Has Alaska’s record COVID-19 surge peaked? Health officials say we’ll know more next week

Providence Alaska Medical Center
Providence Alaska Medical Center
Published: Oct. 7, 2021 at 3:49 PM AKDT
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JUNEAU, Alaska (KTUU) - There are signs Alaska’s unprecedented COVID-19 case surge could be leveling off and hospitalizations have dropped from record highs last month.

“I think that we’ll have a much better answer next week in respect to the trajectory,” said Dr. Joe McLaughlin, state epidemiologist.

Most boroughs and census areas are far above the “high” alert level for new cases and there are significant regional outbreaks, but cases over the past seven days are down statewide by 32% from a record set the previous week.

McLaughlin discussed data on Wednesday from the Centers for Disease Control and Prevention. It shows that Alaska still has the highest new virus case rate in the United States over the past seven days, a rate that’s around four times higher than the national average.

The state’s test positivity rate is also high. It’s almost double the threshold figure of 5% the World Health Organization uses to determine when an area has a handle on community transmission.

“We are definitely not doing enough testing right now,” said Dr. Anne Zink, Alaska’s chief medical officer, on Thursday.

She spoke about the cautious optimism that health officials are feeling about case rates, but that there is still “a lot of COVID” in the community. Cases could shoot up again if Alaskans do not follow mitigation efforts like wearing face masks and avoiding crowded indoor gatherings, Zink added.

She urged Alaskans to get vaccinated, saying that is the best virus prevention tool, as the state’s vaccination rate sits below the national average.

Hospital leaders are very cautiously optimistic, but say there’s still a long way to go before pressure eases on the state’s health care system.

“The number of hospitalizations have only been down for three days, I think it’s a little too early to say it’s a trend,” said Jeannie Monk, senior vice president at the Alaska State Hospitals and Nursing Homes Association. “I think we hope it’s a trend because hospitals are still seeing a steady stream of COVID-positive patients in the emergency department and new admissions.”

Providence Alaska Medical Center and Alaska Native Medical Center are both reporting fewer COVID-19 patients arriving for treatment than in September, but they are still coming.

For weeks, ANMC had been treating more than 30 COVID-19 patients each day. Dr. Bob Onders, the hospital’s chief administrator, said there were 17 positive patients in their infectious period hospitalized on Tuesday.

“The number has decreased relatively rapidly over the past week which is very good,” he said.

There were three critical care unit beds available on Tuesday morning, he added, but capacity can fluctuate rapidly. Help from Outside is making a difference.

The hospital, which is operating under crisis standards of care, has seen an influx of 40 out-of-state nurses and 10 certified nursing assistants alongside 35 personnel who have come from the Federal Emergency Management Agency. That has helped treatment of COVID-19 patients and increased staff-to-patient ratios.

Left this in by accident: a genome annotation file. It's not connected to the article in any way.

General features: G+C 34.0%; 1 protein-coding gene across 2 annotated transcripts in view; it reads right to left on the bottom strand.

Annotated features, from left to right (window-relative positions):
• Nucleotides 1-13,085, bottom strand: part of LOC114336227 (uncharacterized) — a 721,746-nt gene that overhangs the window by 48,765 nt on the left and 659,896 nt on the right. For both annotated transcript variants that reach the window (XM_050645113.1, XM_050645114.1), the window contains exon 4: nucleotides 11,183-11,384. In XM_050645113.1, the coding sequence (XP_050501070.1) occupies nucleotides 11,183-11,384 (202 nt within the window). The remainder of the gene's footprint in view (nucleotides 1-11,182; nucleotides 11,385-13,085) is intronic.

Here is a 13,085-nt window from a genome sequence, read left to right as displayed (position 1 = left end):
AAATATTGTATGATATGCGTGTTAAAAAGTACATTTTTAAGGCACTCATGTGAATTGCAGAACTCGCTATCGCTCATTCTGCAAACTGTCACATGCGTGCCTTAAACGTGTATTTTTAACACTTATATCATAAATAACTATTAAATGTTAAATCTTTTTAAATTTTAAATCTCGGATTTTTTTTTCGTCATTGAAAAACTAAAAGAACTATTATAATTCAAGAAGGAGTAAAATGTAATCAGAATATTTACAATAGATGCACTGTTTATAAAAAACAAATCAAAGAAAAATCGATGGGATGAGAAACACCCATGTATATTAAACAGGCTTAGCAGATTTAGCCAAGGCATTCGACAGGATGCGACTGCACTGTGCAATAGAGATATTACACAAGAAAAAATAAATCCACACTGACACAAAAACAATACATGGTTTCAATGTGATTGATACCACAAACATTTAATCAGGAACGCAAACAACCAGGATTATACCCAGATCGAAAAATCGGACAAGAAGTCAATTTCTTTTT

Zink said on Thursday that 422 health care workers have arrived from the Lower 48 and 330 have been deployed across the state.

“It’s a palpable, noticeable difference in our hospitals right now,” she added before stressing “that we’re not out of the woods.”

Monk agreed, saying she was on a call with Alaska’s hospital administrators on Wednesday.

“For the first time in many weeks, I heard hope in the voices of hospital leaders as they were talking about the new relief workers,” she said.

Onders stressed that widespread community transmission is still a big concern. Three critical care nurses couldn’t work recently “because the daycare here on campus closed down because children were positive.”

At Providence, Alaska’s largest hospital, there were some free critical care beds earlier in the week. That could see patients transferred to the hospital more easily from rural Alaska.

Providence has been rationing care with overwhelmed resources. Due to an increased number of high-acuity patients, administrators upped the surge level last Friday.

“Each surge level builds on the previous one to care for our patients in the safest way possible,” said Mikal Canfield, a spokesperson for Providence, on Thursday.

The major changes by that increased surge level have included:

• Providence extended the limitation of non-urgent surgeries requiring ICU-level care until Oct. 11

• The Cardiothoracic Intensive Care Unit (CTICU) is now a potential COVID-treatment unit;

• For non-infectious patients, putting two patients in a room when feasible; and

• Utilize transfers to St. Elias Specialty Hospital and other partner facilities.

Pressure on the hospital has eased since last Friday, but Providence will remain in Surge Level 4 until case counts decrease and operational changes are no longer required, Canfield said.

Dr. Michael Bernstein, Providence’s chief medical officer, was hopeful on Tuesday about Alaska’s declining case rates. He summed up a general feeling across the health care system on the question of whether the state’s surge has peaked.

“We are being cautious in that interpretation,” Bernstein said.

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